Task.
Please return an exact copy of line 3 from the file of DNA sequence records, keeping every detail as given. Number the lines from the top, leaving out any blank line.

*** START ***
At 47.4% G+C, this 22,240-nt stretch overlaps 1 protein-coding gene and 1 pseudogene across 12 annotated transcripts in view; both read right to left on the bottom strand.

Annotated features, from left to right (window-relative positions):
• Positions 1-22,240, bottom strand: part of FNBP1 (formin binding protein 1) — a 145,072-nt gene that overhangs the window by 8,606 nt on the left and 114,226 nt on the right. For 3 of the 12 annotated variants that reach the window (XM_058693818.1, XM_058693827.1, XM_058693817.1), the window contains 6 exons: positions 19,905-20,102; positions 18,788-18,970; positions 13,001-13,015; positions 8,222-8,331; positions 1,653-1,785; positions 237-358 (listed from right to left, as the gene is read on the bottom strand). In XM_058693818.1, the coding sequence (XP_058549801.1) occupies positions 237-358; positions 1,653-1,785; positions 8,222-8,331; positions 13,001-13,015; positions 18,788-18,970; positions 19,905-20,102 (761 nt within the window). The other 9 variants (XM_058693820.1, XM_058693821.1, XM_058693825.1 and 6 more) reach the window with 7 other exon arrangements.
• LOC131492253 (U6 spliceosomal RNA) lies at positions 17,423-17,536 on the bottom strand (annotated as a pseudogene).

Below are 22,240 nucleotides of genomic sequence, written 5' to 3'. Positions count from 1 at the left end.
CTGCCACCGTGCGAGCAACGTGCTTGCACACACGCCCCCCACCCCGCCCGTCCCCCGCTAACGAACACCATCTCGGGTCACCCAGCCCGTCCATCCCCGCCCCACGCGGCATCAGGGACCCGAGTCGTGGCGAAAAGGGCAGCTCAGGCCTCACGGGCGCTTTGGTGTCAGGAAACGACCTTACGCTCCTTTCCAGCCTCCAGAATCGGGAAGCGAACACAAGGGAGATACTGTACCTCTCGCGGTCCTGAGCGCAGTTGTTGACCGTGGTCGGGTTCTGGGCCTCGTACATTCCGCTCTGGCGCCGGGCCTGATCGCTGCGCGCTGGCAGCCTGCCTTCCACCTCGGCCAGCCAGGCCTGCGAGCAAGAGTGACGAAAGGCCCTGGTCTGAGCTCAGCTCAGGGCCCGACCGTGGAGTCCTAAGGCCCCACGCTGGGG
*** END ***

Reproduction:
• Positions 1-22,240, bottom strand: part of FNBP1 (formin binding protein 1) — a 145,072-nt gene that overhangs the window by 8,606 nt on the left and 114,226 nt on the right. For 3 of the 12 annotated variants that reach the window (XM_058693818.1, XM_058693827.1, XM_058693817.1), the window contains 6 exons: positions 19,905-20,102; positions 18,788-18,970; positions 13,001-13,015; positions 8,222-8,331; positions 1,653-1,785; positions 237-358 (listed from right to left, as the gene is read on the bottom strand). In XM_058693818.1, the coding sequence (XP_058549801.1) occupies positions 237-358; positions 1,653-1,785; positions 8,222-8,331; positions 13,001-13,015; positions 18,788-18,970; positions 19,905-20,102 (761 nt within the window). The other 9 variants (XM_058693820.1, XM_058693821.1, XM_058693825.1 and 6 more) reach the window with 7 other exon arrangements.